TikTok Creating New Screen Time Limits Amid Talks of Ban

Why government officials are considering banning TikTok and why TikTok has created Screen Time limits


The Controversy- The Risk of TikTok’s User Data

TikTok is one of the most popular social media platforms with approximately a billion active monthly users. Created in late 2016, it quickly rose to an extraordinary level of popularity with its unique platform that has short 15 second clips of which the user can quickly scroll through, constantly entertained by a concept that appeals to our shortening attention span. 

However, recently, TikTok has come under fire for what many perceive as dangerous privacy concerns as it is owned by a Chinese company. Concerns from the FBI as well as the Federal Communications Commission are that ByteDance, the Chinese company that owns TikTok, could share user data with the Chinese government. This is because a Chinese law established in 2017 mandates that any Chinese company turn over personal data if it is necessary for the national security of China.

A scandal in December heightened fears about the misuse of the data collected by TikTok. ByteDance revealed that it fired four employees who breached user data while trying to find the source of a leak. They accessed the user data on two journalists from The Financial Times as well as Buzzfeed News while trying to find the source of the leaked report. TikTok owner ByteDance reportedly made a profit of $3 billion in 2019

The user data that government officials are concerned about are the device identifiers used by Tiktok, technology that allows TikTok to track users and collect information about a user’s patterns of behavior across multiple platforms. They both solicit and collect information about user’s habits and behaviors as well as their locations. 

Another major concern about TikTok is their ability to push propaganda to its millions of American users. With such a large base in America, TikTok has a unique ability to control the content seen by its many users. While many would discount this control as TikTok is a social media app focused around sharing dances and other light, entertaining skits, it also can push political conflict or one political opponent over another. It can stir up controversy, attempting to create dissent within the American people and can push ideology that is favorable to the Chinese government.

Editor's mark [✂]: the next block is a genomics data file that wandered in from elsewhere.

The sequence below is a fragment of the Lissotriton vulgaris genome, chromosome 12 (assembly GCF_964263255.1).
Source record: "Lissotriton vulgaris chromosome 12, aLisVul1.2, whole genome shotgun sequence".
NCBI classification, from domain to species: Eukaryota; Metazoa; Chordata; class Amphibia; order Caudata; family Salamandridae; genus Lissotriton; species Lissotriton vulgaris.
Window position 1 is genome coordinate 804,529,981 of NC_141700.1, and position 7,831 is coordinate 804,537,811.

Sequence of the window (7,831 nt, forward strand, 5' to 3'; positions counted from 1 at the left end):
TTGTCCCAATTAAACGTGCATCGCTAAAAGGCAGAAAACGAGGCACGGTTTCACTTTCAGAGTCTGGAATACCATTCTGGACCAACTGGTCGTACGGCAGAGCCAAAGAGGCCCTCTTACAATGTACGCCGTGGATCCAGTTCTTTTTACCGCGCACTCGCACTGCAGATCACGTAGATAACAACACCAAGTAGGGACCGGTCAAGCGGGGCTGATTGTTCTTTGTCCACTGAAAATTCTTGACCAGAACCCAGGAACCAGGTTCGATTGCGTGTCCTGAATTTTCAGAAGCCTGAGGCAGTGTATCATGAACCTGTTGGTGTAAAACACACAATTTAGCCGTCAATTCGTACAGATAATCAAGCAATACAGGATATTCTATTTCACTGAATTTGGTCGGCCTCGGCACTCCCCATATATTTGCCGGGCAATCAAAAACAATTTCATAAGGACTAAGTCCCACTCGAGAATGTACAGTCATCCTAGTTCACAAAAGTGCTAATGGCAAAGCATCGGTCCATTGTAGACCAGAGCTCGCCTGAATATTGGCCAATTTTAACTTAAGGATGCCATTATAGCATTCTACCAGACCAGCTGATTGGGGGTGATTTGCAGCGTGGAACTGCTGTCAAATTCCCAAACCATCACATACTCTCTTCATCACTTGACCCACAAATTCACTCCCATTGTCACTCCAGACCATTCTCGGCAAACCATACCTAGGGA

Current Legislation- The Progress of the Ban 

Questions about the privacy concerns posed by Tiktok arose under Trump’s presidency and have heightened in recent months under Biden’s term as well. Initial efforts to ban Tiktok began in August, 2022 as President Trump signed an executive order to ban TikTok unless it was sold to an American company within a set, limited amount of time. Yet, in response, TikTok files an injunction and in December of that same year, a federal judge strikes down the ban. 

With the beginning of President Biden’s term, he vowed that he would further investigate the dangers and security concerns posed by TikTok, yet would focus on an approach that was entirely based on evidence. In June of 2022, TikTok further made concessions by transferring its data to American servers. However, the scandal in December about the four employees terminated by ByteDance over breaches in data, sparked heightened fears once again. Swift action followed and TikTok was banned from the devices of those in the United States House of Representatives. A few days later, the ban was extended to include all the devices of federal government employees.